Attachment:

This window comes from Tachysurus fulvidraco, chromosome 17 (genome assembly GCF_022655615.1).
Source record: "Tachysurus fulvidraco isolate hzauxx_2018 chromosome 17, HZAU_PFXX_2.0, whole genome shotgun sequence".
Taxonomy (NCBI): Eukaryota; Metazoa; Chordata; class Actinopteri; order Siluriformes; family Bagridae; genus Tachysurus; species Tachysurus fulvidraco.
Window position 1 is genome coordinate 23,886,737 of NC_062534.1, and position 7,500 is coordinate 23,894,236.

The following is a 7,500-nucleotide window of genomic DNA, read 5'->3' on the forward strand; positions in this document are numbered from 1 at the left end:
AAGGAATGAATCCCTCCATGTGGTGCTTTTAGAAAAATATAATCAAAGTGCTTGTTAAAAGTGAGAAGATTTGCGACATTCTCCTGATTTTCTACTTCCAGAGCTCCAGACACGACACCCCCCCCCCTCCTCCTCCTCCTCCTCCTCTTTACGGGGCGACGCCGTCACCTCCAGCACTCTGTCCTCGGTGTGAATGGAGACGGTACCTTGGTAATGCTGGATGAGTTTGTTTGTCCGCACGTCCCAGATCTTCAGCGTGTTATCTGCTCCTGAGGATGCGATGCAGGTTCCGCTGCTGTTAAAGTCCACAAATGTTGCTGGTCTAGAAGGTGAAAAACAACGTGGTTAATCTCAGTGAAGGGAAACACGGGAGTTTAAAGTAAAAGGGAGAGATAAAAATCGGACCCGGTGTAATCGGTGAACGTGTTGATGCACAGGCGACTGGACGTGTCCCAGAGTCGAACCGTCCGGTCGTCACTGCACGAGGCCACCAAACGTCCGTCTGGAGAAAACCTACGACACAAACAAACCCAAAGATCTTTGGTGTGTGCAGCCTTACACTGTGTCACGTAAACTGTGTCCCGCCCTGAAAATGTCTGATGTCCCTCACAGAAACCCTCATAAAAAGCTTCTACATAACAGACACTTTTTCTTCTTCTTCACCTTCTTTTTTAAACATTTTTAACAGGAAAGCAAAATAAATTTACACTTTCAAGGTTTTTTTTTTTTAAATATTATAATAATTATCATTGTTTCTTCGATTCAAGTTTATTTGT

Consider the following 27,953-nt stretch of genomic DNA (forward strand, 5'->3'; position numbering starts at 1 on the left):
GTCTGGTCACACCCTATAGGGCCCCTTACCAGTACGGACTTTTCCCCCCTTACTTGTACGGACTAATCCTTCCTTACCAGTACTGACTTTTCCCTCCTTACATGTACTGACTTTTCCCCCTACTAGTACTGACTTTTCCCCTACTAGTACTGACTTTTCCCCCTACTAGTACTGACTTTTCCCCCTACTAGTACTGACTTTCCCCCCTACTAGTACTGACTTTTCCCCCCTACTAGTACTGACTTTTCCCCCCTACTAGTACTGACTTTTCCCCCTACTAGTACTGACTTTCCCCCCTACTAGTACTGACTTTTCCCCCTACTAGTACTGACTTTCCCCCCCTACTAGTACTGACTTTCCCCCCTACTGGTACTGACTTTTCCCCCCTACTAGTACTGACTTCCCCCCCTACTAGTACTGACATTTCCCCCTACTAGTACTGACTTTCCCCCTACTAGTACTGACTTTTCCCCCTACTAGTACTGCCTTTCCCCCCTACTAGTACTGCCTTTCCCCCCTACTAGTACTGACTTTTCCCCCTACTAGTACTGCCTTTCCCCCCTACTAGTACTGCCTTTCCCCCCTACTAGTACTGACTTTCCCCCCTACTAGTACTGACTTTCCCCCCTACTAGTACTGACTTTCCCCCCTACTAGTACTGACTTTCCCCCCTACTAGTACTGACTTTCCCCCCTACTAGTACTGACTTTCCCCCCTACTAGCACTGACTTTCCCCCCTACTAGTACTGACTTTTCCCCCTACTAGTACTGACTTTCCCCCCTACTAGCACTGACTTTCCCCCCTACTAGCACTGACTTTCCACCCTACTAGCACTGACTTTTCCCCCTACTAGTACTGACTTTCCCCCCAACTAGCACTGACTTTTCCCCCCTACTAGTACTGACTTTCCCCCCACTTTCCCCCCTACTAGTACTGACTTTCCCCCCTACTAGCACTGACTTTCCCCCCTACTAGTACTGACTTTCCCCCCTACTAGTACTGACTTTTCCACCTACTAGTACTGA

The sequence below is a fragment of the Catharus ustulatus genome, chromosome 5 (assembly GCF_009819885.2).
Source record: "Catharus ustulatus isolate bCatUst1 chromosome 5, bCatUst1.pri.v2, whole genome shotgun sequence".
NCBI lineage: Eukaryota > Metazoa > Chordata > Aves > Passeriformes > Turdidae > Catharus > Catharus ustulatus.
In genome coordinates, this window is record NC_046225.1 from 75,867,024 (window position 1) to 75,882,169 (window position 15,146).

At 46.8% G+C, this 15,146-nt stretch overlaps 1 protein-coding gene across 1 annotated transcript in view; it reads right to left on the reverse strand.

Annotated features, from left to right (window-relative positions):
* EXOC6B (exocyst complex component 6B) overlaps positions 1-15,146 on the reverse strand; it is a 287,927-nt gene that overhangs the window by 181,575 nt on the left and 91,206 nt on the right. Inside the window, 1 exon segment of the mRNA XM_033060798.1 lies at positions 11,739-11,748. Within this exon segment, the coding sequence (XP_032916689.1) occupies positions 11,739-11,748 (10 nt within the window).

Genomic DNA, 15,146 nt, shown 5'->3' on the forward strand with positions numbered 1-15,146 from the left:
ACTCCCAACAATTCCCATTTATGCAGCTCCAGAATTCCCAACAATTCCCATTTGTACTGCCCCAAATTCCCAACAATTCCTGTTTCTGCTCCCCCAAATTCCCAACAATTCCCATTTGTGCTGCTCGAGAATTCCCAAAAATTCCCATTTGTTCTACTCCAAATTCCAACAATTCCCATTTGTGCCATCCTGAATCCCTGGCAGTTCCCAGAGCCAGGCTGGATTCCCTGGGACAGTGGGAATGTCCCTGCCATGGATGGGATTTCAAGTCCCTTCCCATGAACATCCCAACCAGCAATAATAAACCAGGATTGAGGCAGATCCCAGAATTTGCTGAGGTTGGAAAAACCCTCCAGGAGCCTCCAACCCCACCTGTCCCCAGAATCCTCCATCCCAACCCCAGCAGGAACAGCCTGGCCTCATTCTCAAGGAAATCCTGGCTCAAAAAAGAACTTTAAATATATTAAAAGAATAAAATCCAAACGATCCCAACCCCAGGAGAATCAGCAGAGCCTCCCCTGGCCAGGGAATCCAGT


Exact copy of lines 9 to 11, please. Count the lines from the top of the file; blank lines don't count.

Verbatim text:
The sequence below is a fragment of the Catharus ustulatus genome, chromosome 5 (assembly GCF_009819885.2).
Source record: "Catharus ustulatus isolate bCatUst1 chromosome 5, bCatUst1.pri.v2, whole genome shotgun sequence".
NCBI lineage: Eukaryota > Metazoa > Chordata > Aves > Passeriformes > Turdidae > Catharus > Catharus ustulatus.